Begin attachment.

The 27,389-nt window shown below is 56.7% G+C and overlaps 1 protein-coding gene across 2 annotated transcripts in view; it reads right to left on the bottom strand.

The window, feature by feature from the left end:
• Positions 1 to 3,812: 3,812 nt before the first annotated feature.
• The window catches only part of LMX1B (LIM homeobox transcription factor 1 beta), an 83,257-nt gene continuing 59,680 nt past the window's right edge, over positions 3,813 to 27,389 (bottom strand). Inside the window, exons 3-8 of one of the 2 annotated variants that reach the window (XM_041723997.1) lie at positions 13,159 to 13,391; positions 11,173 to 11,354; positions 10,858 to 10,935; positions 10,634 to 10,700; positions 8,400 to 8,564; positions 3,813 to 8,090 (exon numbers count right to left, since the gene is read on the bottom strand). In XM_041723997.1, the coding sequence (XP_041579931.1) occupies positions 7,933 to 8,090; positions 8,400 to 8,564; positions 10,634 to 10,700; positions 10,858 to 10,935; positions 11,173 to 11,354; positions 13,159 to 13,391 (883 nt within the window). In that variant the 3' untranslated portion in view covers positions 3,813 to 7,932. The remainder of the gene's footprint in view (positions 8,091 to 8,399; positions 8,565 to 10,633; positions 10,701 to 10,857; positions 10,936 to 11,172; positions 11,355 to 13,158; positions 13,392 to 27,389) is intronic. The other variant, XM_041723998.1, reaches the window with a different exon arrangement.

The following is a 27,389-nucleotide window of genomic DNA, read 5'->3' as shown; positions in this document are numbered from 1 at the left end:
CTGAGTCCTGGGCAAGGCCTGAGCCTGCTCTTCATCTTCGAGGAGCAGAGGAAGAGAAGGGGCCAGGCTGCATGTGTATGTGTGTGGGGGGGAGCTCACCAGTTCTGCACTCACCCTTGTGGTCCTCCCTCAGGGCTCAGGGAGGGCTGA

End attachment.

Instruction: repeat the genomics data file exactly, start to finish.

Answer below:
The 27,389-nt window shown below is 56.7% G+C and overlaps 1 protein-coding gene across 2 annotated transcripts in view; it reads right to left on the bottom strand.

The window, feature by feature from the left end:
• Positions 1 to 3,812: 3,812 nt before the first annotated feature.
• The window catches only part of LMX1B (LIM homeobox transcription factor 1 beta), an 83,257-nt gene continuing 59,680 nt past the window's right edge, over positions 3,813 to 27,389 (bottom strand). Inside the window, exons 3-8 of one of the 2 annotated variants that reach the window (XM_041723997.1) lie at positions 13,159 to 13,391; positions 11,173 to 11,354; positions 10,858 to 10,935; positions 10,634 to 10,700; positions 8,400 to 8,564; positions 3,813 to 8,090 (exon numbers count right to left, since the gene is read on the bottom strand). In XM_041723997.1, the coding sequence (XP_041579931.1) occupies positions 7,933 to 8,090; positions 8,400 to 8,564; positions 10,634 to 10,700; positions 10,858 to 10,935; positions 11,173 to 11,354; positions 13,159 to 13,391 (883 nt within the window). In that variant the 3' untranslated portion in view covers positions 3,813 to 7,932. The remainder of the gene's footprint in view (positions 8,091 to 8,399; positions 8,565 to 10,633; positions 10,701 to 10,857; positions 10,936 to 11,172; positions 11,355 to 13,158; positions 13,392 to 27,389) is intronic. The other variant, XM_041723998.1, reaches the window with a different exon arrangement.

The following is a 27,389-nucleotide window of genomic DNA, read 5'->3' as shown; positions in this document are numbered from 1 at the left end:
CTGAGTCCTGGGCAAGGCCTGAGCCTGCTCTTCATCTTCGAGGAGCAGAGGAAGAGAAGGGGCCAGGCTGCATGTGTATGTGTGTGGGGGGGAGCTCACCAGTTCTGCACTCACCCTTGTGGTCCTCCCTCAGGGCTCAGGGAGGGCTGA